Step One: Slit my throat/Step Two: Play in my blood/Step Three: Cover me in dirty sheets and run laughing out of the house/Step Four: Stop at lake Michigan and rinse your crimson hands.

You took me hostage and made your demands./ I couldn’t meet ’em so you cut off my fingers one by one. 

One by one…” 

Yikes. Tipper Gore would have had a field day with that one.

Anyways, any punk street cred gained by the band with Good Mourning was lost instantaneously with the release of their 2005 album, Crimson. I don’t want to say that the album is their most radio-friendly record, (That would be From Here to Infirmary) but I find that the tone of the lyrical content was toned down from suicidal instability to serious depression.  The three singles, “Time to Waste”, “Mercy Me” and “Burn” all did well commercially, and displayed a more experimental style, which isn’t all that surprising, considering that the album’s producer, the late, great Jerry Finn, also produced experimental albums for Blink-182 (2003’s Blink-182) and AFI (2003’s Sing the Sorrow and 2006’s Decemberunderground), but I digress.

While the album was critically praised my major publications, including AllMusic, Rolling Stone and Kerrang!, I, personally, felt that the album got boring around the second half. the singles are all great, and the couple of songs that follow them on the track listing, “Dethbed” and “Settle for Satin” are just as good, but after that, the album succumbs to the typical problem with straight-up alt-rock albums, which is that it it seems to try so hard to be great, that it ends up being completely pedestrian. Then again, I thought that Dark Horse by Nickleback was a great hard rock album until a couple years ago, so don’t let me stop you from listening to Crimson.

Their next release was 2007’s Remains, an aptly titled collection of B-Sides and rarities that was well-received by critics. Following this, the band left Vagrant and signed with major label subsidiary Epic Records. Their first album in the big leagues was 2008’s Agony & Irony. This is probably my favourite album by the band. it has the Trio toning down the alternative rock sound of Crimson and becoming more of a straight emo/pop-punk band. It isn’t quite as intense as their early work, and the lyrics are relatively free of references to Satan or throat slitting, replacing the gore with self-loathing (“Love Love, Kiss Kiss”) and straight-up rock ballads (“Help Me”, my favourite Alkaline Trio song).

In May of 2009, the Trio quit Epic Records and announced, during a tour with Saves the Day, that they would be releasing their next album, This Addiction, on their own label, Heart & Skull. The album was released on February 23rd as a joint venture between Heart & Skull and Epitaph Records (Along with Bad Religion, Millencollin, Propagandhi, Pennywise and Social Distortion, Alkaline Trio is one of the last serviceable Epitaph bands left).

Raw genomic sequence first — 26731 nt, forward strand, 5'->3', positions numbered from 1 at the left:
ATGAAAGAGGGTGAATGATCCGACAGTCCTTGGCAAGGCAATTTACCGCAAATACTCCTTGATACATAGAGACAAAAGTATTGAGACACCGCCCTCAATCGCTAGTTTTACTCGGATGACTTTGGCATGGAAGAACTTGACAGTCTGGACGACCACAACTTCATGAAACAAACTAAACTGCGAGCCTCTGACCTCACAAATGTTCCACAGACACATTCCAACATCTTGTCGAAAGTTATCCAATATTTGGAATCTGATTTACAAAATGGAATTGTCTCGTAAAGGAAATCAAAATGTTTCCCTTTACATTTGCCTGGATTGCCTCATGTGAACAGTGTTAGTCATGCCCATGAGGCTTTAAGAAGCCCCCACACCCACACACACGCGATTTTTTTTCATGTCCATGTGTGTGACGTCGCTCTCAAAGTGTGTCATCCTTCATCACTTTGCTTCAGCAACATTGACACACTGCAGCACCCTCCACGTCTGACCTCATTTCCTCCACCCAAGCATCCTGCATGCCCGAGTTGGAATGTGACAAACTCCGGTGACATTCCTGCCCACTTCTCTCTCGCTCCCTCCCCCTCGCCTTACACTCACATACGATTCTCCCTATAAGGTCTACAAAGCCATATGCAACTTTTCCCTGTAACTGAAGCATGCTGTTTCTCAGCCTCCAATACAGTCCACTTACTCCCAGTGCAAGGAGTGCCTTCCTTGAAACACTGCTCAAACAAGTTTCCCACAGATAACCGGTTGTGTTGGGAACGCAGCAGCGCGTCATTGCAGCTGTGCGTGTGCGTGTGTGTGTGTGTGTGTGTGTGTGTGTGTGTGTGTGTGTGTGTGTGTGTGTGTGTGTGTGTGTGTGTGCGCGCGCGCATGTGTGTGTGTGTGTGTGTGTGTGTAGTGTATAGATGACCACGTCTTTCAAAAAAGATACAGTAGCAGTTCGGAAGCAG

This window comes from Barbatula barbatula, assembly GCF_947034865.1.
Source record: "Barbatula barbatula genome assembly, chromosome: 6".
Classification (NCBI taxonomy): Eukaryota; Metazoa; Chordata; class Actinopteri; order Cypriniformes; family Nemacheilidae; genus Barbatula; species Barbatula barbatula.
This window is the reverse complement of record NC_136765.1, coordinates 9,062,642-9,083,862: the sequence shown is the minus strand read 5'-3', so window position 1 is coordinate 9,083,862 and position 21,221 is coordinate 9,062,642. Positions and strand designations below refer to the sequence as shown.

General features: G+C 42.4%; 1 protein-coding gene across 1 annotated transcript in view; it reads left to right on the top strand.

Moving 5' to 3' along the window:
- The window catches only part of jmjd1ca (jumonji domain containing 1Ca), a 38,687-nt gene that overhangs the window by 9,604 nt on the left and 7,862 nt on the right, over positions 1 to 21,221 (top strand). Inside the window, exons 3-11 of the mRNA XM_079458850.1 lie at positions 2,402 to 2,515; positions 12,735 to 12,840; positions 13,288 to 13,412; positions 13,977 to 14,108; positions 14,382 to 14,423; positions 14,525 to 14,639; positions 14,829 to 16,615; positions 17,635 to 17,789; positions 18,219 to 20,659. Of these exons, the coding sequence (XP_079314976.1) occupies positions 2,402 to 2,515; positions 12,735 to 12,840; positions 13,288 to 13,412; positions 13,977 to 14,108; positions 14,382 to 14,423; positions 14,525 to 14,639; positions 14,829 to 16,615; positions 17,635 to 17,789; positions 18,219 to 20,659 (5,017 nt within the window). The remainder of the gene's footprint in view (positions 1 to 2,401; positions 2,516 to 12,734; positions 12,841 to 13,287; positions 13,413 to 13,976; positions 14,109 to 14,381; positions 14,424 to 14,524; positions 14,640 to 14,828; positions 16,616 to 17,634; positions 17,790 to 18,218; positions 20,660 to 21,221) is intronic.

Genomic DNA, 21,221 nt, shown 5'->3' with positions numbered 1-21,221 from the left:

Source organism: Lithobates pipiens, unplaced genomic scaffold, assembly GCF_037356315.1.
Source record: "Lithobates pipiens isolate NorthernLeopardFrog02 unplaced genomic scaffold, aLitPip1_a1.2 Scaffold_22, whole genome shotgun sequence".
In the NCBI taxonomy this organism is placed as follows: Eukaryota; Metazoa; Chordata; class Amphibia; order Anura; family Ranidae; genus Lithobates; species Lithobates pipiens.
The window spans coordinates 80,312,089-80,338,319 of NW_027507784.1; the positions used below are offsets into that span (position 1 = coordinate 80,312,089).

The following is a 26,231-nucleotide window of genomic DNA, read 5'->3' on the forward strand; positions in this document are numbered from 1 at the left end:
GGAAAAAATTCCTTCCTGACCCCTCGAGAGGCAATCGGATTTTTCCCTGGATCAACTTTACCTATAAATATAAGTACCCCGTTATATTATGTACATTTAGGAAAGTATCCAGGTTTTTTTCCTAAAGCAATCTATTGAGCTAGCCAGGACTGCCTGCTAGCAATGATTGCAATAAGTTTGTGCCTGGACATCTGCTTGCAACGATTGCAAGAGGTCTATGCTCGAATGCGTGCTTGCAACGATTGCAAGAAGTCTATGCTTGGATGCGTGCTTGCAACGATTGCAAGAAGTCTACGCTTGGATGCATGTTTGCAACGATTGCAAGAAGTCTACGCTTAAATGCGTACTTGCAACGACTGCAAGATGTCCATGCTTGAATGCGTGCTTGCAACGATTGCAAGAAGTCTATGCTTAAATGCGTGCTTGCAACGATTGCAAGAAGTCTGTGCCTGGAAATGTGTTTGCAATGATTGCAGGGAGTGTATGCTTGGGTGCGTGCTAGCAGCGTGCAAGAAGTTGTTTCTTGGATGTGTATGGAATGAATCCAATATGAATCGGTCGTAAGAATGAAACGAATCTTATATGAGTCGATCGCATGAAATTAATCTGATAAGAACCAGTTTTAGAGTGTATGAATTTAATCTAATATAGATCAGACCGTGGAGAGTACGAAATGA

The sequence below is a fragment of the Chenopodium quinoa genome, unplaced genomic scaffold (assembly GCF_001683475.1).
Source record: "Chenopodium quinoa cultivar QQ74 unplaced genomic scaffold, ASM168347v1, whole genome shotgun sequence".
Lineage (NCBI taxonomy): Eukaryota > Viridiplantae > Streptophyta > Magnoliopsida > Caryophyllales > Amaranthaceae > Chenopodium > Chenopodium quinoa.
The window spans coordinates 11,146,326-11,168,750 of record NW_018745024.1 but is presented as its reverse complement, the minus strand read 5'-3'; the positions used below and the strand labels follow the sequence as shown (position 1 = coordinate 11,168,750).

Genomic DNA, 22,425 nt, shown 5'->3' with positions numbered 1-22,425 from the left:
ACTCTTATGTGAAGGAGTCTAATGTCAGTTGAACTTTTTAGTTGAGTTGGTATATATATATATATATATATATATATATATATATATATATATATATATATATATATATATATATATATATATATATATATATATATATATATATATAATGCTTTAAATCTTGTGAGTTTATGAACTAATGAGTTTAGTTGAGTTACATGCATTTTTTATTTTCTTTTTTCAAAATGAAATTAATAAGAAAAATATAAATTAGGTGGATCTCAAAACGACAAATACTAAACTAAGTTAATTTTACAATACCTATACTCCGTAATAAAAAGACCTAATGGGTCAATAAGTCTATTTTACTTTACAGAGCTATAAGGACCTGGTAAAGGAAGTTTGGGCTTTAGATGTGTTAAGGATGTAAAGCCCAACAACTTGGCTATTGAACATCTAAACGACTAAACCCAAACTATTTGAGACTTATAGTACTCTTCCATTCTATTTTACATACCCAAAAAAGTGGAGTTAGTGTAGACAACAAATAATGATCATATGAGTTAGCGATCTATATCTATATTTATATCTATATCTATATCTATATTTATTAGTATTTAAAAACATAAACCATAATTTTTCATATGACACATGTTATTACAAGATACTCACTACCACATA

Seen here: Epitaph’s current flagship band.

This Addiction reached number 11 on the Billboard 200 and number 1 on the Rock, Independent, and Alternative charts. The album’s lyrics  focused heavily on the member’s personal lives, addressing themes such as Matt Skiba’s divorce and more general themes, such as love, addiction (Duh), death, suicide and war. Musically, it was a return to their roots, with much more of a punk-y sound than Crimson or Agony & Irony. My favourites on this album include the title track and single, “This Addiction”, and “The American Scream”, an ode to a veteran who came back from Afghanistan only to blow his brains out on his mothers’ grave. It was an unusual turn for the normally apolitical band.

In 2011, AT released another fucking album, this time a well-received compilation of fan favourites redone on acoustic guitar entitled DamnesiaThis album means nothing to me except just another way to waste my valuable time, when I could be getting some much-deprived sleep, but hey, it’s all for the love of writing, right?

Because that logic works out for everybody…

WHERE ARE THEY NOW?

Aside from Alkaline Trio, the band members have contributed to many other bands and side projects. Dan Andriano is a member of The Falcon, a punk supergroup which includes members of Lawrence Arms. he also has a solo project, entitled Dan Andriano in the Emergency Room, and has released one album under this moniker.

Derek Grant is an accomplished touring drummer, having filled in for The Gaslight Anthem, the Vandals and Good Charlotte, for some reason. He, along with Skiba, did a concert with Greg Corner and Johnny Radtke of Kill Hannah entitled Them Crooked Vulvas. Who says these guys are bummers?